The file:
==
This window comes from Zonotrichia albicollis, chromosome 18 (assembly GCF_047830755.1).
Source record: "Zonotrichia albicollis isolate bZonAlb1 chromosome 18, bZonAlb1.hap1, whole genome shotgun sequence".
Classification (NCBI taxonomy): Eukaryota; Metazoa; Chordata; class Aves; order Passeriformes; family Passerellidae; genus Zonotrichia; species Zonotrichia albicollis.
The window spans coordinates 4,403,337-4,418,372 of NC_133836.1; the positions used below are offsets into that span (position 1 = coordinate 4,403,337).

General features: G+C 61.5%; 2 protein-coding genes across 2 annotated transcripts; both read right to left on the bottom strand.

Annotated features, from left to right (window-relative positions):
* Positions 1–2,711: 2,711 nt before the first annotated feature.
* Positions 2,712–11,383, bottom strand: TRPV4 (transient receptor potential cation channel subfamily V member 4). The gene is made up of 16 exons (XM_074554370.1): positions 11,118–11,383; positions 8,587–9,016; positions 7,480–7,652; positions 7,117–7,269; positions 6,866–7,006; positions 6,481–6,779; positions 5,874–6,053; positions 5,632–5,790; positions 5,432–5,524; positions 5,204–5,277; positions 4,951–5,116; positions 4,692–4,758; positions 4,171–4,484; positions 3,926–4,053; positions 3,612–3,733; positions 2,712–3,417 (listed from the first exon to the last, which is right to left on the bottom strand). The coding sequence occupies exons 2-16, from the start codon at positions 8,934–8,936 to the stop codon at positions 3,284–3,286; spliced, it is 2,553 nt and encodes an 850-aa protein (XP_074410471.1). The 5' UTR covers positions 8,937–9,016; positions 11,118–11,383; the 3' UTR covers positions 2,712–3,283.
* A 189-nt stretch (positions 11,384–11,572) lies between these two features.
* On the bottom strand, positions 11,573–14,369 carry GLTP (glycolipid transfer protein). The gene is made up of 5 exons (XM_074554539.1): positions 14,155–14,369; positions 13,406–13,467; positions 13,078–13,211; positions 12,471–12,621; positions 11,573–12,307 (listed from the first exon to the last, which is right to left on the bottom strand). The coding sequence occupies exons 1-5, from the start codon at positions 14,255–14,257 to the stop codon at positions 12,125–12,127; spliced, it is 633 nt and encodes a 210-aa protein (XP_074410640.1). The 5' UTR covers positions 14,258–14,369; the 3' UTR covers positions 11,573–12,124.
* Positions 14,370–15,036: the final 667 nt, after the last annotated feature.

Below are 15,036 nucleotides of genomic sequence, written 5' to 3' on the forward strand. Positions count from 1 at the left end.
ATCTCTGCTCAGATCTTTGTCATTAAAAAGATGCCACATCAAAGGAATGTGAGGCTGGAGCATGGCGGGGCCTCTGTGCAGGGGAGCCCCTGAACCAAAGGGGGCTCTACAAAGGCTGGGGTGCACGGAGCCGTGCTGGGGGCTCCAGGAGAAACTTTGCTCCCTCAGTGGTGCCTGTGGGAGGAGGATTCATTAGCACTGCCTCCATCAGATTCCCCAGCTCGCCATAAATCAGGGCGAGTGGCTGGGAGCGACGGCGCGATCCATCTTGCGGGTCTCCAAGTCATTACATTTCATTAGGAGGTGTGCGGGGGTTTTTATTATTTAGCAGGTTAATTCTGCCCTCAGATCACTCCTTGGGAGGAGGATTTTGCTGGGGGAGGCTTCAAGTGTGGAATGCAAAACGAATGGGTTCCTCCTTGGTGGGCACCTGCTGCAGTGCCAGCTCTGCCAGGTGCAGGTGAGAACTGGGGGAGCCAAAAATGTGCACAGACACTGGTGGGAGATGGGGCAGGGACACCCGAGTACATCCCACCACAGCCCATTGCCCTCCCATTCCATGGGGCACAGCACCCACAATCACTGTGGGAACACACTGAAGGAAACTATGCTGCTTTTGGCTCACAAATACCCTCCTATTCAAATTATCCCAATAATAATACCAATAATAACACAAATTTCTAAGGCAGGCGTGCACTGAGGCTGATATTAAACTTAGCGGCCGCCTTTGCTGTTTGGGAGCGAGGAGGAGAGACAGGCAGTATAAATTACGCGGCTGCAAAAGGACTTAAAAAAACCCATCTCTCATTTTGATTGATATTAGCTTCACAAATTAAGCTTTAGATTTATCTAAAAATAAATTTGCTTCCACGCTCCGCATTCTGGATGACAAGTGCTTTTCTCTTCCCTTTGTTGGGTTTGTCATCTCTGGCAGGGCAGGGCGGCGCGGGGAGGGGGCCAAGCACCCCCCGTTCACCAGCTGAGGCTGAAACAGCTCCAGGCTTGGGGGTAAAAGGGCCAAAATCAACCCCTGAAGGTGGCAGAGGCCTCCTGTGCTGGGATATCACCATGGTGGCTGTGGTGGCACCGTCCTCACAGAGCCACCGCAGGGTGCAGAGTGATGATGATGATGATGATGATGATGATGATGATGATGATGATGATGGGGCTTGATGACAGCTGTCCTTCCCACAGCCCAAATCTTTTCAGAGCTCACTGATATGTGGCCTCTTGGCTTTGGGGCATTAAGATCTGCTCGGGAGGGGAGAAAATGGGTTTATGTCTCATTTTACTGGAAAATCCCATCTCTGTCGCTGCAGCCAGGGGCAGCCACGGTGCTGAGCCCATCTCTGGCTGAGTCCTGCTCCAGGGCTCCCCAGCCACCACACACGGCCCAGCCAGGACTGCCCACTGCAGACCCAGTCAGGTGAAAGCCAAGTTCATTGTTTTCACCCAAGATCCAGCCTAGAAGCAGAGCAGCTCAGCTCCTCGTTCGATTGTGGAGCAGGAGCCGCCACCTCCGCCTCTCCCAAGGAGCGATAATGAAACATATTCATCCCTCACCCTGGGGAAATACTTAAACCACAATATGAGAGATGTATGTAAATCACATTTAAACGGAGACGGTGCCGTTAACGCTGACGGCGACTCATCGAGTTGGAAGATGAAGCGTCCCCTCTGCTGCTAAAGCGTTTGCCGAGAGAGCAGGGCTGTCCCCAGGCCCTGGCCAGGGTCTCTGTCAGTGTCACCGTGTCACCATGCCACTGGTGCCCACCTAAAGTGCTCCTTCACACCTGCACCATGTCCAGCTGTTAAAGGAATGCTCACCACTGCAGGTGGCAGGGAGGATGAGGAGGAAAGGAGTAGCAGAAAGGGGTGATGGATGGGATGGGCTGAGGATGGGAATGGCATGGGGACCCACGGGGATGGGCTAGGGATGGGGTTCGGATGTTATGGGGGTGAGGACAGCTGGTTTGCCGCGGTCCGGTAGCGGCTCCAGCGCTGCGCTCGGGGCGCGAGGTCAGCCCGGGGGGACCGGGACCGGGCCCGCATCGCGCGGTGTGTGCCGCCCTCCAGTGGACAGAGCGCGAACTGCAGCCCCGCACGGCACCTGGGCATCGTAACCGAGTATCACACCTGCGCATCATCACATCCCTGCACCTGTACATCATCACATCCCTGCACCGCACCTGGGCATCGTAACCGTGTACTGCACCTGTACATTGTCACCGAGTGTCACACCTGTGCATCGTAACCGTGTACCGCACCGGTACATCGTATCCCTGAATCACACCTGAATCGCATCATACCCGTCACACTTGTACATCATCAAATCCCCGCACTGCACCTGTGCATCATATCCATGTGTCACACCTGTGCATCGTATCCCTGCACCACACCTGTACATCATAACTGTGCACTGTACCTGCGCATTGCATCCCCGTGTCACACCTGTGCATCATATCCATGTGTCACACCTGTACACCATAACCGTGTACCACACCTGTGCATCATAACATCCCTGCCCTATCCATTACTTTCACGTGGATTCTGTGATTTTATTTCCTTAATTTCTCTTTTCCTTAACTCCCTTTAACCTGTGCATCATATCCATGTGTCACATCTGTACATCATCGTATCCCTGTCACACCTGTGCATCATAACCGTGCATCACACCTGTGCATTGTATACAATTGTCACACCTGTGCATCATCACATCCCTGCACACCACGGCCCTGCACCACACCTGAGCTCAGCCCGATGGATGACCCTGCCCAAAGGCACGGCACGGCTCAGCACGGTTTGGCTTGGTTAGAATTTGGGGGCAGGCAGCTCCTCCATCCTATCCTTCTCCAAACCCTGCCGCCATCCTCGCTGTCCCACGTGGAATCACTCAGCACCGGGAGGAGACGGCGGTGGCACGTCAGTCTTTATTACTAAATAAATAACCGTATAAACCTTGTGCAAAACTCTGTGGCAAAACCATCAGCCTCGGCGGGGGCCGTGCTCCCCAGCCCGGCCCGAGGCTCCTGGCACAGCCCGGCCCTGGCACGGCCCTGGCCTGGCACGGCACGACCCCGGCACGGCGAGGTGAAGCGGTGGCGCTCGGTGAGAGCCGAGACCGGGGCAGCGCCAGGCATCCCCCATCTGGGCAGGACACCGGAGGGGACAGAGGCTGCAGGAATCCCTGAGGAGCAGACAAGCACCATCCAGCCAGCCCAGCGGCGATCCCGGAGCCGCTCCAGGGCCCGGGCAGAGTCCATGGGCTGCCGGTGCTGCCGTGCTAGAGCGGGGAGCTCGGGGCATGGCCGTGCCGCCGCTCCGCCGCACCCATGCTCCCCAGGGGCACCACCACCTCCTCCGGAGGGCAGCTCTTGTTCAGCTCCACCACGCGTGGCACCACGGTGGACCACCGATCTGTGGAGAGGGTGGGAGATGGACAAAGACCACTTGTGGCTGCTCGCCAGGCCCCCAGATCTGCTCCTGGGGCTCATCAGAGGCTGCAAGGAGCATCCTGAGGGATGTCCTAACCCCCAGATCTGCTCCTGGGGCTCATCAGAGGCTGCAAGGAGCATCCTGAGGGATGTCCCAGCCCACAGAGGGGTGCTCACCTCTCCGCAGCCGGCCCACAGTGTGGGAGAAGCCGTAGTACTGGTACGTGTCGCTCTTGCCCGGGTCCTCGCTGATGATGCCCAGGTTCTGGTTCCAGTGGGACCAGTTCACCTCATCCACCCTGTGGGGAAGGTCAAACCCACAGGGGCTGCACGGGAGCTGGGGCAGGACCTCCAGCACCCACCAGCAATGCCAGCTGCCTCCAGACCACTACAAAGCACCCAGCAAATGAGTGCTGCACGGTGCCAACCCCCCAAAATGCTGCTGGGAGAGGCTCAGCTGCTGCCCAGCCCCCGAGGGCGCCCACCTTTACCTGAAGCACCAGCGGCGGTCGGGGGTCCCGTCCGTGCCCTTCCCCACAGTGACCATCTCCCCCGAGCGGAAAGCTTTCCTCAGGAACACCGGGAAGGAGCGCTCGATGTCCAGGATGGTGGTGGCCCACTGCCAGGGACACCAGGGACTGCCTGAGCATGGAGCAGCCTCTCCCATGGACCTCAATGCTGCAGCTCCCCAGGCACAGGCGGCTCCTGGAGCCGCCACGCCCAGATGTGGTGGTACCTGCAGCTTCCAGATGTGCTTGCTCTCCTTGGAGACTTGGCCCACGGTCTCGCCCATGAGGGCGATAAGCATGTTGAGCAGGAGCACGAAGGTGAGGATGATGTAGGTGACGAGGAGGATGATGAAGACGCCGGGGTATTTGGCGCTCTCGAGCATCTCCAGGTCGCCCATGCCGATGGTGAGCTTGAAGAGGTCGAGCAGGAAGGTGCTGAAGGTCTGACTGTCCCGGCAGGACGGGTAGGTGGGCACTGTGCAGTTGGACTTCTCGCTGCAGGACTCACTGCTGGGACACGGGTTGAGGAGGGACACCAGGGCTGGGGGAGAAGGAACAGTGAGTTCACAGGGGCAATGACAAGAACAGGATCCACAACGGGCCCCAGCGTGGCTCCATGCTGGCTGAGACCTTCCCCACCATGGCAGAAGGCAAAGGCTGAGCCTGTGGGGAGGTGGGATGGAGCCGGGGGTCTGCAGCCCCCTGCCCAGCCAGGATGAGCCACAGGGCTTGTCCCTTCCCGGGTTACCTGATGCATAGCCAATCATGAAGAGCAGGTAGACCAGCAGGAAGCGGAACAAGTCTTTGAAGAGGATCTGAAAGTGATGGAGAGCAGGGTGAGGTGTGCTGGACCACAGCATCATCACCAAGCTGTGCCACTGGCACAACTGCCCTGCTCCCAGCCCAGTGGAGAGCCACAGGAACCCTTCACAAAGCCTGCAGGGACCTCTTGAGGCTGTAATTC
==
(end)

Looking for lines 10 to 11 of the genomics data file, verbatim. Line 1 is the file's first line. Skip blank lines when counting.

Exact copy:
* On the bottom strand, positions 11,573–14,369 carry GLTP (glycolipid transfer protein). The gene is made up of 5 exons (XM_074554539.1): positions 14,155–14,369; positions 13,406–13,467; positions 13,078–13,211; positions 12,471–12,621; positions 11,573–12,307 (listed from the first exon to the last, which is right to left on the bottom strand). The coding sequence occupies exons 1-5, from the start codon at positions 14,255–14,257 to the stop codon at positions 12,125–12,127; spliced, it is 633 nt and encodes a 210-aa protein (XP_074410640.1). The 5' UTR covers positions 14,258–14,369; the 3' UTR covers positions 11,573–12,124.
* Positions 14,370–15,036: the final 667 nt, after the last annotated feature.